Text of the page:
The Hebrew word for “upright” is yashar which means “to be straight, right, righteous, just and having equity.” As the English word implies, "upright" means “up” and “right.” Job was not morally bowed down. On the contrary, he stood up straight in every situation. Job did not compromise. He stood “ram rod” straight on all matters of righteousness. There are many who believe in a certain code of ethics, but are lukewarm when it comes to standing up and speaking up for what they believe. If we do not stand up for, and live out, what we believe, we will have no impact on our fellow man.

  1. Job feared God (Job 1:1).

The Hebrew word for “fear” is yare which means “to revere, be afraid of, to have deep respect for.” In Scripture, true religion is represented by the fear of God.

Psalm 111:10, “The fear of the Lord is the beginning of wisdom.”

Proverbs 1:7, “The fear of the Lord is the beginning of knowledge.”

Proverbs 8:13, “The fear of the Lord is to hate evil: pride, and arrogancy and the evil way, and the froward mouth, do I hate.”

Even some of Pharaoh’s servants feared God sufficiently to obey the exhortation God gave through Moses to house their livestock so that would be protect from the hail (Exodus 9:20).

1 Kings 18:3 says that “Obadiah feared the Lord greatly.” Obadiah was governor of King Ahab’s house. During Jezebel’s slaughter of the prophets of the Lord, Obadiah hid 100 of the Lord’s prophets in a cave and fed them with his own finances.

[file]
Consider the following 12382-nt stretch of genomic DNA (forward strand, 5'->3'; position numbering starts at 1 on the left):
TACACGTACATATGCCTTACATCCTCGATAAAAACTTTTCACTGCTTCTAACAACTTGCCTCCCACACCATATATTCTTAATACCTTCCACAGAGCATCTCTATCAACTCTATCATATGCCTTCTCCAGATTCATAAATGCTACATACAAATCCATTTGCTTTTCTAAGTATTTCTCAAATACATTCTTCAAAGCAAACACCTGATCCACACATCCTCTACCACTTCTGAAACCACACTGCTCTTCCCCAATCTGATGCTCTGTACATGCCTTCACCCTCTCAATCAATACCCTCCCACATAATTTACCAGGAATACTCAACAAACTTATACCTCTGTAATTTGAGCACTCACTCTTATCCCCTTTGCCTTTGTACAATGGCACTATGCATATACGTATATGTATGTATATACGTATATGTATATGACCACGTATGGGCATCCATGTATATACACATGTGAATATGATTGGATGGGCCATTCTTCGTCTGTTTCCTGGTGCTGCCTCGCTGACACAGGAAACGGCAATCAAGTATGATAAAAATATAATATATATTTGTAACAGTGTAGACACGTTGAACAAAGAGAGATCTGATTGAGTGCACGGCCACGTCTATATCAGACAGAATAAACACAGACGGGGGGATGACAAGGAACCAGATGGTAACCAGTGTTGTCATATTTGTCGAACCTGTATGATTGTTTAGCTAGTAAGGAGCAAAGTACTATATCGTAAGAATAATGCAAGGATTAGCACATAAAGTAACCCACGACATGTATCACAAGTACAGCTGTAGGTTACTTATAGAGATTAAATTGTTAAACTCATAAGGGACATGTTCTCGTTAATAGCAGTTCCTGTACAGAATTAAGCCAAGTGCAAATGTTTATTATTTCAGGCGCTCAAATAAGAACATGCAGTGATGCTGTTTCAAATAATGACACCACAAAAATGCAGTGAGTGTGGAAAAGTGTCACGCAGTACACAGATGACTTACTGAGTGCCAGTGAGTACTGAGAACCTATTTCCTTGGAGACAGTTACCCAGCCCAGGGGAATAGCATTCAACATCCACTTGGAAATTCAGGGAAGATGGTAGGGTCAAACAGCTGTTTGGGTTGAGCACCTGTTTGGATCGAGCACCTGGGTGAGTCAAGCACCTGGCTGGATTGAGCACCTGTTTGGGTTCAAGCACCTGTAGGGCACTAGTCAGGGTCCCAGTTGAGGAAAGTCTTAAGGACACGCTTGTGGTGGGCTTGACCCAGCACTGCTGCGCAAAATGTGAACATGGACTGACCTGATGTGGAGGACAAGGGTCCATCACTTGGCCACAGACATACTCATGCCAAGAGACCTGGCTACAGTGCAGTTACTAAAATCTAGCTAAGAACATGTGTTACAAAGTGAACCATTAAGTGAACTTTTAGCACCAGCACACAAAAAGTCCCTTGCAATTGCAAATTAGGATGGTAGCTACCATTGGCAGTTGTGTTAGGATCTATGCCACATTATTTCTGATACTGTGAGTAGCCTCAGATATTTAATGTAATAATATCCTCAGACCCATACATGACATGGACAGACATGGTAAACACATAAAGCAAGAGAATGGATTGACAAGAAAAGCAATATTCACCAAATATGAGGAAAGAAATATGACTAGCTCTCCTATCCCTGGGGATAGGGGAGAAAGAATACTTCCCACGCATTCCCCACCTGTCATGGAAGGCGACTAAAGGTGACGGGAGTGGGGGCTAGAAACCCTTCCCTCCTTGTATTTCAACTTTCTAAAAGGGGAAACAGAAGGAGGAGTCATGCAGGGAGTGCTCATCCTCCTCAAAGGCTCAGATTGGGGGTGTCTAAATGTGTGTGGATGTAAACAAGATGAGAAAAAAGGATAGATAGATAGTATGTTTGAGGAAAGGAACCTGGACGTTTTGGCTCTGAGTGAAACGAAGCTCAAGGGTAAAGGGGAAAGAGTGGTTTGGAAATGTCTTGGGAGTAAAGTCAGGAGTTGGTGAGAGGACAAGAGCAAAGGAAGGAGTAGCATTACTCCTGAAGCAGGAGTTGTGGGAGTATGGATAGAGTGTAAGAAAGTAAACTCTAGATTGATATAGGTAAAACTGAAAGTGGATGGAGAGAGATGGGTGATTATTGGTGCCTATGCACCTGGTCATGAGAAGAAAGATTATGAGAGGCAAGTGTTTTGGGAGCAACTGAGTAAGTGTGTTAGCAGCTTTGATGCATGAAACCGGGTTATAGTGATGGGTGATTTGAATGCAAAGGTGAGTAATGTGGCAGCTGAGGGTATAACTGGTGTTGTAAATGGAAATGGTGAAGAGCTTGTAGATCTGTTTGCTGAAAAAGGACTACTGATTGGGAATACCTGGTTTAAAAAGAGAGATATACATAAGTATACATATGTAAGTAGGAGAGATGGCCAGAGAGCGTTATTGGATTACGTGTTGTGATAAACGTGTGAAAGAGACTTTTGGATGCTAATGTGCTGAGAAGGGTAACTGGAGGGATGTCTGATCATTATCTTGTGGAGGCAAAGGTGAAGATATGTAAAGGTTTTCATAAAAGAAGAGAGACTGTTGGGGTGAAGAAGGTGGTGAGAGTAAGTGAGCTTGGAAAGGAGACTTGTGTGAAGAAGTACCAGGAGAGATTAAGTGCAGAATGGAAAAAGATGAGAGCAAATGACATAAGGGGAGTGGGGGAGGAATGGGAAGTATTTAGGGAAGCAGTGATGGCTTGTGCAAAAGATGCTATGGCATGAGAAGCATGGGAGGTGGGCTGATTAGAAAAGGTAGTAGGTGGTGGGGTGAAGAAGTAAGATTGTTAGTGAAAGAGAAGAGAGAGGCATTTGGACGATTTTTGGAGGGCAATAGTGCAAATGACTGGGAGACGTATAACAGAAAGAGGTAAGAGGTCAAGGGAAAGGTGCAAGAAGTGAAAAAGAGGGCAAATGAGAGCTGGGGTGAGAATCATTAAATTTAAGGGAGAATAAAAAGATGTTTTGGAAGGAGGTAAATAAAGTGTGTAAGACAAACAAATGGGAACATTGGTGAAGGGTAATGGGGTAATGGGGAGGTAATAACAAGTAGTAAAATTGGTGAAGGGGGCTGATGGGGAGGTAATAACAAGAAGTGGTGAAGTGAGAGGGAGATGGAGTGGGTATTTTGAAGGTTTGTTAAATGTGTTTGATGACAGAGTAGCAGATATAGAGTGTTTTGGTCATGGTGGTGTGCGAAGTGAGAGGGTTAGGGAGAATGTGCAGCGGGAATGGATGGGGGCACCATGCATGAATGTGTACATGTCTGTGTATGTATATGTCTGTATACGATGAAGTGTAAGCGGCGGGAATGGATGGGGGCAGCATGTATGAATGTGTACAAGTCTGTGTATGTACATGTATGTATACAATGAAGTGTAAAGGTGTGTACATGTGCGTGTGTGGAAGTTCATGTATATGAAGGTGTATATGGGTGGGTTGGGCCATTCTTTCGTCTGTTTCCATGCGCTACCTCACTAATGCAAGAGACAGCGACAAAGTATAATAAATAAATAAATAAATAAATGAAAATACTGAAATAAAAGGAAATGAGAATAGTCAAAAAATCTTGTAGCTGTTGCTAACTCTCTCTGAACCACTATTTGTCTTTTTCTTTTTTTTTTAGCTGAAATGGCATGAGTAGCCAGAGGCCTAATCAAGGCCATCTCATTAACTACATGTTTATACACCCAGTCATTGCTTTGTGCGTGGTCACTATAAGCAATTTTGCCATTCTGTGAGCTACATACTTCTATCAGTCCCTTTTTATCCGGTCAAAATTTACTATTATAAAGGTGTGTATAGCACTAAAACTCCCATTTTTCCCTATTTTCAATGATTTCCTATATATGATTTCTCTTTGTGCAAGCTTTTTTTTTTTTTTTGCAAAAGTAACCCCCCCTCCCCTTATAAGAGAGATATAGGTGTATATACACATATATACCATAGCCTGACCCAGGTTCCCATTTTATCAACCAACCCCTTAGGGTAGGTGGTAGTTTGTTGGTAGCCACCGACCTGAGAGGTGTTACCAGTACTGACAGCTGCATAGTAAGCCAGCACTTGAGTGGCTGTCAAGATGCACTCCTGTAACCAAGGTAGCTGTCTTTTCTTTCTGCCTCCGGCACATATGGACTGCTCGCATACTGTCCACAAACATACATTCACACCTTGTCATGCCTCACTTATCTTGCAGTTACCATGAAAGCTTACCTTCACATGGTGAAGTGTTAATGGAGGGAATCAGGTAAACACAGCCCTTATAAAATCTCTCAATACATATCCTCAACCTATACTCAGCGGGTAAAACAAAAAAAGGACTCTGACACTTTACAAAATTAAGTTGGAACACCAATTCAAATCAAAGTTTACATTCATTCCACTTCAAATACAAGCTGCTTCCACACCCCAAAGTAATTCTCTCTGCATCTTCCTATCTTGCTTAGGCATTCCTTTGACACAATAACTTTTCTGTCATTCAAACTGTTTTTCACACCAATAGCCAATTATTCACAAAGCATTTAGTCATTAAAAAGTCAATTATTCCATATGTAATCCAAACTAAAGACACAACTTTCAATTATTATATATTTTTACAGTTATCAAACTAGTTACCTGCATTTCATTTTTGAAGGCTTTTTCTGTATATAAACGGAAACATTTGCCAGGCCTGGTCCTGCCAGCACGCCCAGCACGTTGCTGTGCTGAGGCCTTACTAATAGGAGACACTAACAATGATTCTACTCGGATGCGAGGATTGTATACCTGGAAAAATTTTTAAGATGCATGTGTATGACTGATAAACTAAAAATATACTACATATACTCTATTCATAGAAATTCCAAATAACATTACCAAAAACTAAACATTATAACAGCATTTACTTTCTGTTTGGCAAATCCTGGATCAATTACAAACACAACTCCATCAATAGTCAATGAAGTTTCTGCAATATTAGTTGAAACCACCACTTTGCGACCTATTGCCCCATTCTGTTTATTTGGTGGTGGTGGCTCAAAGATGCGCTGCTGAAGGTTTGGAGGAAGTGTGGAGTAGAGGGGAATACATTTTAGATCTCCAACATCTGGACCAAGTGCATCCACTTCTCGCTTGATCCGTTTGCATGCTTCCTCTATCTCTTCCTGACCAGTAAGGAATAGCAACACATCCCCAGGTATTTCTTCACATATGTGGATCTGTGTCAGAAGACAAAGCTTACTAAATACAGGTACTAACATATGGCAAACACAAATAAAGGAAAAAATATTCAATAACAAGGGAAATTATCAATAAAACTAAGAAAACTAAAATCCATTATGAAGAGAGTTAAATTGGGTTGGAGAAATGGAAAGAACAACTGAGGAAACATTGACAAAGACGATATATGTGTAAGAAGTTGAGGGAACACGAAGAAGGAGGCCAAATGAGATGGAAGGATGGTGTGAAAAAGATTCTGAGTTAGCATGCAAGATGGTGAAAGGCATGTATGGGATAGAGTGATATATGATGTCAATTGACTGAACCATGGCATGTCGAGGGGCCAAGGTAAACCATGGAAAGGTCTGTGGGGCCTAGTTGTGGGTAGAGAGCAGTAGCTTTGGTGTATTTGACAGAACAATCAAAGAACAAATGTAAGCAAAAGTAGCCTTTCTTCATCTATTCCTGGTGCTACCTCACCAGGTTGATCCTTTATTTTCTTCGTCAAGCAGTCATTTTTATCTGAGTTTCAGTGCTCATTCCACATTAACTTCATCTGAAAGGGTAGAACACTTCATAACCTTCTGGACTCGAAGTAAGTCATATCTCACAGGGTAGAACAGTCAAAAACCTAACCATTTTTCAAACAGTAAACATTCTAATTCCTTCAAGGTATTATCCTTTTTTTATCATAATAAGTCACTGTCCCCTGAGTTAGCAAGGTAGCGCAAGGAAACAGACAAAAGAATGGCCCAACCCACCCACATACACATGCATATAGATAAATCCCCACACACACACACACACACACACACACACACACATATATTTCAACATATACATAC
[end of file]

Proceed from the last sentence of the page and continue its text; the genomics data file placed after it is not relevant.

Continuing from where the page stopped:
2 Kings 17:33 tells us that alien nations who replaced the Jews in the cities of Samaria feared the Lord and served their own gods. They obviously feared the Lord in a very shallow way, only sufficient enough to keep the lions from tearing them to pieces. The question we must ask ourselves is, “How great is my fear of the Lord?” Is it enough to save me from the lions, or is it enough to cause God to shower me with His blessings?

  1. Job eschewed evil. (Job 1:1, 8; 2:3)

The word “eschewed” which is used in the King James Version is sur in the Hebrew and means “to turn aside, depart from, put down, rebel against, and remove.”

1 Peter 3:10-11, “For he that will love life, and see good days, let him refrain his tongue from evil, and his lips that they speak no guile: let him eschew evil, and do good; let him seek peace, and ensue it.”

Job confesses in Job 27:5, “Till I die, I will not remove mine integrity from me.”